Health Beat: Project joints: Swiping away surgical infections
They go in hoping surgery will fix their problem, but they come out with a potentially deadly dilemma. Every year, 300,000 Americans get a surgical site infection. A recent report found they’re the most common health care-associated infections in the U.S. Now, a new prevention program is helping cut those numbers.
Marilyn Fedor had a bad hip, so she got a new one.
Due to the fact bacteria that’s already on a patient’s skin can get into an incision and cause infections, doctors started prepping Fedor for surgery 14 days before the operation.
If hip and knee replacement patients get an SSI, Dr. Brian Tonne said typically their implant has to be taken out and they’re put on IV antibiotics.
Tonne, an orthopedic traumatologist and joint reconstruction doctor at the University Of Tennessee Medical Center, said it "typically takes six to eight weeks before that joint replacement can then be put back in."
Now, “project joints” is reducing that risk. Patients go through an educational class before their hip or knee replacement. Then, "they receive a nasal swab; we can then find out if they carry staph bacteria," Tonne explained.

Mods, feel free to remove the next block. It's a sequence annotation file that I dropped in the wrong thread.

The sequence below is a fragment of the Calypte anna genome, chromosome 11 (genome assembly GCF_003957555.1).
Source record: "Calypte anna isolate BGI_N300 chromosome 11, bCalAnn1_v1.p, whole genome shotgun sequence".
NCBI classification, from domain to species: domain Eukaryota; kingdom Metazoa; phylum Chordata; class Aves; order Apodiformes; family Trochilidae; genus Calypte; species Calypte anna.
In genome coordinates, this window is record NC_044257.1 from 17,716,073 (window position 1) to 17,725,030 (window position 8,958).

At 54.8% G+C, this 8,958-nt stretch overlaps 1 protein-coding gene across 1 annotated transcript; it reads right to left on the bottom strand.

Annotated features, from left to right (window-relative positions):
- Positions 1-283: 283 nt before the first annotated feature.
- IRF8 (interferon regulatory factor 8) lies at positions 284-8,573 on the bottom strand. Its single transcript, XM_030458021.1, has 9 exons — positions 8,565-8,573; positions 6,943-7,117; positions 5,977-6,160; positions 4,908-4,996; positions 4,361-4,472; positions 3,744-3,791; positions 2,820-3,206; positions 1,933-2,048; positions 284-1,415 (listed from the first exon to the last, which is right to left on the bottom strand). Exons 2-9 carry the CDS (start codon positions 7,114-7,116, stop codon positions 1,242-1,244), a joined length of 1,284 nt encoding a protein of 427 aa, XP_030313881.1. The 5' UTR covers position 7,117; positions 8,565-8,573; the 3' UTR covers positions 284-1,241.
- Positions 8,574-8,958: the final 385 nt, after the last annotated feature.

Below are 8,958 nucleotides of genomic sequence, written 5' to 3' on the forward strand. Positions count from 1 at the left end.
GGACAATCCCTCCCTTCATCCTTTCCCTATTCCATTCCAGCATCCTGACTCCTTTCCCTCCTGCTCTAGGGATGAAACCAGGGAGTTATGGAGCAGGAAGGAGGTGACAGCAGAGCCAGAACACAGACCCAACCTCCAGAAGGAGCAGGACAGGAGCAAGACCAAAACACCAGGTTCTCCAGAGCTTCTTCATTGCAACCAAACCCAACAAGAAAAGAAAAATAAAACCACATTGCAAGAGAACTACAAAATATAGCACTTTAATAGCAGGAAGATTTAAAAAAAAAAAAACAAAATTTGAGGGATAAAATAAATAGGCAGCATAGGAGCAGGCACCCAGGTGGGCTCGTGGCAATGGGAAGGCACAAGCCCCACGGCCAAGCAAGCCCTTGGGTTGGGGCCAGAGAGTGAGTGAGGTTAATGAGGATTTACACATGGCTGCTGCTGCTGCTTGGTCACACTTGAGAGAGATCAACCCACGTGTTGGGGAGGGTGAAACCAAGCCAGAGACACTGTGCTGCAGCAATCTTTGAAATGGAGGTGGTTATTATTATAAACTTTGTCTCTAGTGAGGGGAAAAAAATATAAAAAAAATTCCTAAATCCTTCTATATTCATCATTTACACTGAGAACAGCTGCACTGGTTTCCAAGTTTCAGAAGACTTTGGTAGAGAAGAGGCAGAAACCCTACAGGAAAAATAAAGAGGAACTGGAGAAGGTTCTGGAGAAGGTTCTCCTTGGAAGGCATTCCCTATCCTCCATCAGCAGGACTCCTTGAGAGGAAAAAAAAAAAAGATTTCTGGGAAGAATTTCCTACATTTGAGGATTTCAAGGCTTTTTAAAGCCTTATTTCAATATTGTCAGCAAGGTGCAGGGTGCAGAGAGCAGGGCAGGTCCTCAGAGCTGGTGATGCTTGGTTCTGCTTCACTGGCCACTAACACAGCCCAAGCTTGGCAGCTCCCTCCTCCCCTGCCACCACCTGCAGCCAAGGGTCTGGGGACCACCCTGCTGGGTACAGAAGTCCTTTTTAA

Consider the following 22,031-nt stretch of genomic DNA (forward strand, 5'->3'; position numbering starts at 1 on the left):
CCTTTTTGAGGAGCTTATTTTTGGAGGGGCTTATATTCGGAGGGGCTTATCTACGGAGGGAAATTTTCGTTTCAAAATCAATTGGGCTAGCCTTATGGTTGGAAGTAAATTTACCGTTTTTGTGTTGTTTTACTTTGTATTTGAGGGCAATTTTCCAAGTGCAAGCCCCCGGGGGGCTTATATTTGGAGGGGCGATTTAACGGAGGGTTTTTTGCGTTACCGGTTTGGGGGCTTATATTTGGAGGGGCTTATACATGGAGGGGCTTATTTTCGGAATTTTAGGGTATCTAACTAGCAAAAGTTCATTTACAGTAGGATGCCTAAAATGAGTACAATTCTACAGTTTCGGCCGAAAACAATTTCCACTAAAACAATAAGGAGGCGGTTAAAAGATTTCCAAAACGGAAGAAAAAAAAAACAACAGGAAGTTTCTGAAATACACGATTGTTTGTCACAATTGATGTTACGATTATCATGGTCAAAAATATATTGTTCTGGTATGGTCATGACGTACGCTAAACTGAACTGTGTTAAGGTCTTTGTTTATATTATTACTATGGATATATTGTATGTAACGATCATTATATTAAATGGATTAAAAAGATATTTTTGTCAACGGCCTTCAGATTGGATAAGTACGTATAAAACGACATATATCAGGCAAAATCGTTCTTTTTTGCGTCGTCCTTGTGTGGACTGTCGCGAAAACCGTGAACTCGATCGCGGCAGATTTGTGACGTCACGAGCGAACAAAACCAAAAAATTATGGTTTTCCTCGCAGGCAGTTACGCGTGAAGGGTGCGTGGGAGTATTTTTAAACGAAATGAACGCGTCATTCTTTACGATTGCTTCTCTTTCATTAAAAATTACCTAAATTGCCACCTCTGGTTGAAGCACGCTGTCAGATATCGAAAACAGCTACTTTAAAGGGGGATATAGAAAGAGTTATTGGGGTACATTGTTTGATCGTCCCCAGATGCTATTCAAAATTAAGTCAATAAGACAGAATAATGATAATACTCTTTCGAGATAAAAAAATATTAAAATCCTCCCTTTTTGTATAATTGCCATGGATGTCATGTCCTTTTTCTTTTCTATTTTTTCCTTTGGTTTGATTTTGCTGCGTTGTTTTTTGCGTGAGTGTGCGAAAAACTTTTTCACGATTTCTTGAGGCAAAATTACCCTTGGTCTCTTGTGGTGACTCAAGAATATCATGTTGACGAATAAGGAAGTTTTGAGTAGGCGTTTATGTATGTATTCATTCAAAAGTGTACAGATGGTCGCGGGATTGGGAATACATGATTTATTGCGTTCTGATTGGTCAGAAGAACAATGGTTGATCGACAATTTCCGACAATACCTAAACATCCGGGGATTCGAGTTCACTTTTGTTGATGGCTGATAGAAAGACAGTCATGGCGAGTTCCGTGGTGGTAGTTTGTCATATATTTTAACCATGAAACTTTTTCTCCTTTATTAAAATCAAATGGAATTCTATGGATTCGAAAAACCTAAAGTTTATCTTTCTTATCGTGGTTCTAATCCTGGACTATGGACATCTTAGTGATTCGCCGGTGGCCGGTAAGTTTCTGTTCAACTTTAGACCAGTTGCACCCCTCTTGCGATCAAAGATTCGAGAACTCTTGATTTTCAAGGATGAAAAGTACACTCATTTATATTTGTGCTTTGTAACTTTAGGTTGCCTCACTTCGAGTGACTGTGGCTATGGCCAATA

For the final three days before surgery, patients use a special anti-bacterial anti-septic soap.
"You scrub your whole body down from the neck down and then they said to do your leg, my bad leg for three minutes," Fedor said.
And clippers are used at the surgical site instead of razors to help keep bacteria out of the body.
The University Of Tennessee Medical Center's infection rate for knee and hip replacements was almost two percent before project joints. Now, "it has dropped to approximately point-five percent, Tonne said.
Project joints is currently in hospitals in eight states and is expanding to facilities in five more states. The doctor said the program is only being used for patients getting hip and knee replacements, but the goal is to use it in other joint replacements and orthopedic procedures.
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